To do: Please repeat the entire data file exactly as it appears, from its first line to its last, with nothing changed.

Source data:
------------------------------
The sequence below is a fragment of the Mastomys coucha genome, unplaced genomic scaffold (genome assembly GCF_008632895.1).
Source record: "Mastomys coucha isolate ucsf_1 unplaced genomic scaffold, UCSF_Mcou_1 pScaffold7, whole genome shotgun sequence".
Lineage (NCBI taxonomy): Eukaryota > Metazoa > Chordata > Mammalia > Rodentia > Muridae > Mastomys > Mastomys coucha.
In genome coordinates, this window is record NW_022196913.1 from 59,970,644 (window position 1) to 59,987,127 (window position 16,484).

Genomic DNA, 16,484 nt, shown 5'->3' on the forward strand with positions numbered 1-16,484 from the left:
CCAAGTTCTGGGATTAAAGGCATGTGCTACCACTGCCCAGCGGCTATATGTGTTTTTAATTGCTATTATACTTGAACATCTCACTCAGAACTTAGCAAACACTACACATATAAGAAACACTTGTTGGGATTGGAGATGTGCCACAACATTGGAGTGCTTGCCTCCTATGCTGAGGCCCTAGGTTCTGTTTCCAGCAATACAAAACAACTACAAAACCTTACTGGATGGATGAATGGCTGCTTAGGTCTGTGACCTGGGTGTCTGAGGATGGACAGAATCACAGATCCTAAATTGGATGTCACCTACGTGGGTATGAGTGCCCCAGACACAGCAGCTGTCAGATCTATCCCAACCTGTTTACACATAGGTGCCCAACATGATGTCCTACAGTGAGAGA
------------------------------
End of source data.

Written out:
The sequence below is a fragment of the Mastomys coucha genome, unplaced genomic scaffold (genome assembly GCF_008632895.1).
Source record: "Mastomys coucha isolate ucsf_1 unplaced genomic scaffold, UCSF_Mcou_1 pScaffold7, whole genome shotgun sequence".
Lineage (NCBI taxonomy): Eukaryota > Metazoa > Chordata > Mammalia > Rodentia > Muridae > Mastomys > Mastomys coucha.
In genome coordinates, this window is record NW_022196913.1 from 59,970,644 (window position 1) to 59,987,127 (window position 16,484).

Genomic DNA, 16,484 nt, shown 5'->3' on the forward strand with positions numbered 1-16,484 from the left:
CCAAGTTCTGGGATTAAAGGCATGTGCTACCACTGCCCAGCGGCTATATGTGTTTTTAATTGCTATTATACTTGAACATCTCACTCAGAACTTAGCAAACACTACACATATAAGAAACACTTGTTGGGATTGGAGATGTGCCACAACATTGGAGTGCTTGCCTCCTATGCTGAGGCCCTAGGTTCTGTTTCCAGCAATACAAAACAACTACAAAACCTTACTGGATGGATGAATGGCTGCTTAGGTCTGTGACCTGGGTGTCTGAGGATGGACAGAATCACAGATCCTAAATTGGATGTCACCTACGTGGGTATGAGTGCCCCAGACACAGCAGCTGTCAGATCTATCCCAACCTGTTTACACATAGGTGCCCAACATGATGTCCTACAGTGAGAGA